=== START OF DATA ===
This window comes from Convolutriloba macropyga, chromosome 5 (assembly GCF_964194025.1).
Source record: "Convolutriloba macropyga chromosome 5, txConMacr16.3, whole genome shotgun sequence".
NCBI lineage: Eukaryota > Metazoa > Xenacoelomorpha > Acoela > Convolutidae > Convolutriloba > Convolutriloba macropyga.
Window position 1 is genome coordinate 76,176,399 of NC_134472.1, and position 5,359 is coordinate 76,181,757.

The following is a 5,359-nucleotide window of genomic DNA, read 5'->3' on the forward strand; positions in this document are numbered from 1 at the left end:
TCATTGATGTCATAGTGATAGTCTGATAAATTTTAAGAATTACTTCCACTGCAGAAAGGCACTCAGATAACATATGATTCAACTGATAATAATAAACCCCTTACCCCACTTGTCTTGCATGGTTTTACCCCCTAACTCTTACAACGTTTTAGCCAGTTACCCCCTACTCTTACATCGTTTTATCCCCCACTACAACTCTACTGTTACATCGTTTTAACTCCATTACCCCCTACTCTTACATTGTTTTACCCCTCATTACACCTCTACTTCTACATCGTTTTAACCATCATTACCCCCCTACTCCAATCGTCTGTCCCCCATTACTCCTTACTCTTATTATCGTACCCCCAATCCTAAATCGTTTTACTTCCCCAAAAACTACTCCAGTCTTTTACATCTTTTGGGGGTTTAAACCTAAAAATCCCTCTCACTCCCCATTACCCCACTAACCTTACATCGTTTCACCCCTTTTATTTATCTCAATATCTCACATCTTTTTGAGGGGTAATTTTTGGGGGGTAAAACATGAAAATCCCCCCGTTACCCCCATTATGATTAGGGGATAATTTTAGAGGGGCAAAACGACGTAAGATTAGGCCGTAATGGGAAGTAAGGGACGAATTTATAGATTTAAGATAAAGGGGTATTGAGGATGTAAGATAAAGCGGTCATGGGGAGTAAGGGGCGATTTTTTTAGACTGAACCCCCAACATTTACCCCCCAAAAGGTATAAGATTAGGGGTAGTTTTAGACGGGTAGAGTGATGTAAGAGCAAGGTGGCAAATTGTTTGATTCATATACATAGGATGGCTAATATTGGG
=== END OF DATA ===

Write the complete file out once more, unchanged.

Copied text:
This window comes from Convolutriloba macropyga, chromosome 5 (assembly GCF_964194025.1).
Source record: "Convolutriloba macropyga chromosome 5, txConMacr16.3, whole genome shotgun sequence".
NCBI lineage: Eukaryota > Metazoa > Xenacoelomorpha > Acoela > Convolutidae > Convolutriloba > Convolutriloba macropyga.
Window position 1 is genome coordinate 76,176,399 of NC_134472.1, and position 5,359 is coordinate 76,181,757.

The following is a 5,359-nucleotide window of genomic DNA, read 5'->3' on the forward strand; positions in this document are numbered from 1 at the left end:
TCATTGATGTCATAGTGATAGTCTGATAAATTTTAAGAATTACTTCCACTGCAGAAAGGCACTCAGATAACATATGATTCAACTGATAATAATAAACCCCTTACCCCACTTGTCTTGCATGGTTTTACCCCCTAACTCTTACAACGTTTTAGCCAGTTACCCCCTACTCTTACATCGTTTTATCCCCCACTACAACTCTACTGTTACATCGTTTTAACTCCATTACCCCCTACTCTTACATTGTTTTACCCCTCATTACACCTCTACTTCTACATCGTTTTAACCATCATTACCCCCCTACTCCAATCGTCTGTCCCCCATTACTCCTTACTCTTATTATCGTACCCCCAATCCTAAATCGTTTTACTTCCCCAAAAACTACTCCAGTCTTTTACATCTTTTGGGGGTTTAAACCTAAAAATCCCTCTCACTCCCCATTACCCCACTAACCTTACATCGTTTCACCCCTTTTATTTATCTCAATATCTCACATCTTTTTGAGGGGTAATTTTTGGGGGGTAAAACATGAAAATCCCCCCGTTACCCCCATTATGATTAGGGGATAATTTTAGAGGGGCAAAACGACGTAAGATTAGGCCGTAATGGGAAGTAAGGGACGAATTTATAGATTTAAGATAAAGGGGTATTGAGGATGTAAGATAAAGCGGTCATGGGGAGTAAGGGGCGATTTTTTTAGACTGAACCCCCAACATTTACCCCCCAAAAGGTATAAGATTAGGGGTAGTTTTAGACGGGTAGAGTGATGTAAGAGCAAGGTGGCAAATTGTTTGATTCATATACATAGGATGGCTAATATTGGG